What makes it so expensive? Why, le vin, of course, in this case, 2009 Trapet Le Chambertin Grand Cru, a Burgundy that retails in the U.S. for something like $330.
Okay, so the markup is rather severe considering the wine is used as an ingredient in a dish and doesn’t require fine glassware or decanting. (The chicken is marinated in the wine for 24 hours before cooking.) But the chicken is a poulet de Bresse (which has its own appellation) and the price, which is for the whole table, includes a bottle of the same wine. P.S. Three days notice is required and the coq au vin serves three to four guests.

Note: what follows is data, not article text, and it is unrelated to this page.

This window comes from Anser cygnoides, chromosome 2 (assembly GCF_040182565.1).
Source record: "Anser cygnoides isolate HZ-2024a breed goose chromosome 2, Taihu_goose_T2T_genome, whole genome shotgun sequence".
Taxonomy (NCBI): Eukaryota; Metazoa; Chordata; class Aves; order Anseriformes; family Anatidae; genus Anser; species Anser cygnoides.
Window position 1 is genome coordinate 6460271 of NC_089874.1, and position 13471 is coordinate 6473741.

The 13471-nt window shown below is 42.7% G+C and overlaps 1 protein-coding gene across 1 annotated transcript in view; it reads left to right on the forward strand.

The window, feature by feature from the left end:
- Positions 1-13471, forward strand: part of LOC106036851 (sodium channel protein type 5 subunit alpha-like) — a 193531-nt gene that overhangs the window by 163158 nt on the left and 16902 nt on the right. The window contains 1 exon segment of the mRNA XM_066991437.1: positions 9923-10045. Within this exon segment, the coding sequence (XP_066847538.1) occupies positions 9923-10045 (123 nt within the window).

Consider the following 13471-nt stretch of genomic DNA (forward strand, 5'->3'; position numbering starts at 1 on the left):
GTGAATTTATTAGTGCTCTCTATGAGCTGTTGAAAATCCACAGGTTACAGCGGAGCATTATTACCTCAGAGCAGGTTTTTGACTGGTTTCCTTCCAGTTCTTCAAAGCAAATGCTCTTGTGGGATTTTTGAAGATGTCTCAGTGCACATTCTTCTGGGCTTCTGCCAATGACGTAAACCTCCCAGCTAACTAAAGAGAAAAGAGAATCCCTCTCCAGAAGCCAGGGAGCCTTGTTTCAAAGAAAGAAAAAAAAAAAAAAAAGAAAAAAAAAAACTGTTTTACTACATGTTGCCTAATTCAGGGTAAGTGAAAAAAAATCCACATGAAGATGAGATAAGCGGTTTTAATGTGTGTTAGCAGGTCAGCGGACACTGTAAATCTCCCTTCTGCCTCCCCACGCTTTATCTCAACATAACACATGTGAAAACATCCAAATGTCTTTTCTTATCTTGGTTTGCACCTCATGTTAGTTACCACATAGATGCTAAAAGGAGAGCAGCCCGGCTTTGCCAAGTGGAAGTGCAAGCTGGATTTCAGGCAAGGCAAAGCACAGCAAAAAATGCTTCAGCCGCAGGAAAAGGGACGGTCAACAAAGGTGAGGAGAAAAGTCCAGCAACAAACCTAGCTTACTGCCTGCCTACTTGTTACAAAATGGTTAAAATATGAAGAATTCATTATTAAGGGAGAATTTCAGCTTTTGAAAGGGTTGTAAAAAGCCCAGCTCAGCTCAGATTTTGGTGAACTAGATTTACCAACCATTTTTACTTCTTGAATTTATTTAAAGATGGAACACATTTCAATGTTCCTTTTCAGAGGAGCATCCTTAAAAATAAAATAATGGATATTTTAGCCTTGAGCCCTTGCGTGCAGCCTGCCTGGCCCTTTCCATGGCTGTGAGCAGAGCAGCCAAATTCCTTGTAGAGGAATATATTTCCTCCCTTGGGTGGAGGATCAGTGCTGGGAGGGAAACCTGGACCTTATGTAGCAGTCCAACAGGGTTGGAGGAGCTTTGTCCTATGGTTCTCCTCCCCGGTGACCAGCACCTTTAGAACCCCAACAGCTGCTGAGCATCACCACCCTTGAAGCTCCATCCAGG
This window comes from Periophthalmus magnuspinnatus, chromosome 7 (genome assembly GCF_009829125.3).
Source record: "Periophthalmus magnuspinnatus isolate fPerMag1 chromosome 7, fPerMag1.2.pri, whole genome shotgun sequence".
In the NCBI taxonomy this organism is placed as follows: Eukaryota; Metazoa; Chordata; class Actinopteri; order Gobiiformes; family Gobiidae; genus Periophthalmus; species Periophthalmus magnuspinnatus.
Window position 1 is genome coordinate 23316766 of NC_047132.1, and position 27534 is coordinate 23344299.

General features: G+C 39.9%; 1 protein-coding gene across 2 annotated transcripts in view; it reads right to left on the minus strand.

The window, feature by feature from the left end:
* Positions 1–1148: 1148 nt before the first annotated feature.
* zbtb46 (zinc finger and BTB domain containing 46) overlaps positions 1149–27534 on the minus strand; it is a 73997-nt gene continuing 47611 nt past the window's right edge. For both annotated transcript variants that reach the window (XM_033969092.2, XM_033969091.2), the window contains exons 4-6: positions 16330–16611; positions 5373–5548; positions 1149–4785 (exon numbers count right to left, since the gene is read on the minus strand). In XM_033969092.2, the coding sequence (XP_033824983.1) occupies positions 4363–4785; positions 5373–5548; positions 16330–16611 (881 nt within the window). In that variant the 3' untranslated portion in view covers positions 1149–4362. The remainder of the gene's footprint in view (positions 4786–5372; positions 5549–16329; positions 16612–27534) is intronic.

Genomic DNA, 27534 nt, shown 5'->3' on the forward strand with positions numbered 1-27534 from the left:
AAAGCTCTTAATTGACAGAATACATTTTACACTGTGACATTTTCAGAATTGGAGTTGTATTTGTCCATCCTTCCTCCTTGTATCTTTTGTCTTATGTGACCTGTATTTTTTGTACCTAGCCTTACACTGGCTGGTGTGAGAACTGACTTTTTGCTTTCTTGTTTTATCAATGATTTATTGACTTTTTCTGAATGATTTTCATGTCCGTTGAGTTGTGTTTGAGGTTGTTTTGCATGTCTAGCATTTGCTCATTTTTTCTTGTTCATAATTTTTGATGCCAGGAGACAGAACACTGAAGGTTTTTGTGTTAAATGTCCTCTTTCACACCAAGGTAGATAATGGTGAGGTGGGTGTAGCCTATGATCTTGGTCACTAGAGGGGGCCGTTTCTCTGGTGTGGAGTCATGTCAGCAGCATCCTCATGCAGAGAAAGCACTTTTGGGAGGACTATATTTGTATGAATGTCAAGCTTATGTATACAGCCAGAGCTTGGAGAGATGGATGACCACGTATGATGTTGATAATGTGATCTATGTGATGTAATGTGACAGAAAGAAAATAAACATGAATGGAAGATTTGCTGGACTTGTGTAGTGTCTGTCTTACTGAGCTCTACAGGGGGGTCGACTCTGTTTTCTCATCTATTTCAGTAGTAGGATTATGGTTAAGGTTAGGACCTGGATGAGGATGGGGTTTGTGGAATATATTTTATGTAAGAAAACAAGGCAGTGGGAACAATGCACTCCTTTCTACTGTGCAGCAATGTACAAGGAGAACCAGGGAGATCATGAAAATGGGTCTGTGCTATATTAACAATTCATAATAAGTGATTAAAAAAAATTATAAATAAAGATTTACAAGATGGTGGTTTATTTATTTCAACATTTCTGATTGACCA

On the restaurant’s website, chef Mickael Weiss explains, “The Bresse chicken is a true symbol of France, with its blue feet, white feather and red comb. This particular breed of chicken is valued for its gamey depth of flavour, yet remains moist and tender when cooked, unlike the tough old bird that is too regularly used for this beautiful dish.”